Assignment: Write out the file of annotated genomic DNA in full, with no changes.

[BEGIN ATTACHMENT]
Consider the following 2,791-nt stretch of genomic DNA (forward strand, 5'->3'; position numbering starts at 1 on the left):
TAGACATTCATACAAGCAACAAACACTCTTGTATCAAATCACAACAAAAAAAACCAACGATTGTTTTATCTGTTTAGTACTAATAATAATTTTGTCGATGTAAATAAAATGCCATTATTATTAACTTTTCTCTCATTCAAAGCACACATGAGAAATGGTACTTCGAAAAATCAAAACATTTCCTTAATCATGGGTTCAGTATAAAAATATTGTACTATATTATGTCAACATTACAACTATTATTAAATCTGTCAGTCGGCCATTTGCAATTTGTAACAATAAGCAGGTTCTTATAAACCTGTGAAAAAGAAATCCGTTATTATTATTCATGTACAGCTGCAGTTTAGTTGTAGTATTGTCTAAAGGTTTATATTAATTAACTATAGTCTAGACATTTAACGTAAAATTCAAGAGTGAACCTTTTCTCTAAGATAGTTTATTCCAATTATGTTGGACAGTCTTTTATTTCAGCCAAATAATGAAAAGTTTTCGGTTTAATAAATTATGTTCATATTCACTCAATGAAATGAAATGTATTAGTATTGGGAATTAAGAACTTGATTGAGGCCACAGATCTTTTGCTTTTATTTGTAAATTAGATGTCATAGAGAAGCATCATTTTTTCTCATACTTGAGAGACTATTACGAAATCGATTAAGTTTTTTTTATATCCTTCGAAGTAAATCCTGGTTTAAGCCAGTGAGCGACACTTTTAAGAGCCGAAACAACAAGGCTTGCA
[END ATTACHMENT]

Consider the following 2,791-nt stretch of genomic DNA (forward strand, 5'->3'; position numbering starts at 1 on the left):
TAGACATTCATACAAGCAACAAACACTCTTGTATCAAATCACAACAAAAAAAACCAACGATTGTTTTATCTGTTTAGTACTAATAATAATTTTGTCGATGTAAATAAAATGCCATTATTATTAACTTTTCTCTCATTCAAAGCACACATGAGAAATGGTACTTCGAAAAATCAAAACATTTCCTTAATCATGGGTTCAGTATAAAAATATTGTACTATATTATGTCAACATTACAACTATTATTAAATCTGTCAGTCGGCCATTTGCAATTTGTAACAATAAGCAGGTTCTTATAAACCTGTGAAAAAGAAATCCGTTATTATTATTCATGTACAGCTGCAGTTTAGTTGTAGTATTGTCTAAAGGTTTATATTAATTAACTATAGTCTAGACATTTAACGTAAAATTCAAGAGTGAACCTTTTCTCTAAGATAGTTTATTCCAATTATGTTGGACAGTCTTTTATTTCAGCCAAATAATGAAAAGTTTTCGGTTTAATAAATTATGTTCATATTCACTCAATGAAATGAAATGTATTAGTATTGGGAATTAAGAACTTGATTGAGGCCACAGATCTTTTGCTTTTATTTGTAAATTAGATGTCATAGAGAAGCATCATTTTTTCTCATACTTGAGAGACTATTACGAAATCGATTAAGTTTTTTTTATATCCTTCGAAGTAAATCCTGGTTTAAGCCAGTGAGCGACACTTTTAAGAGCCGAAACAACAAGGCTTGCA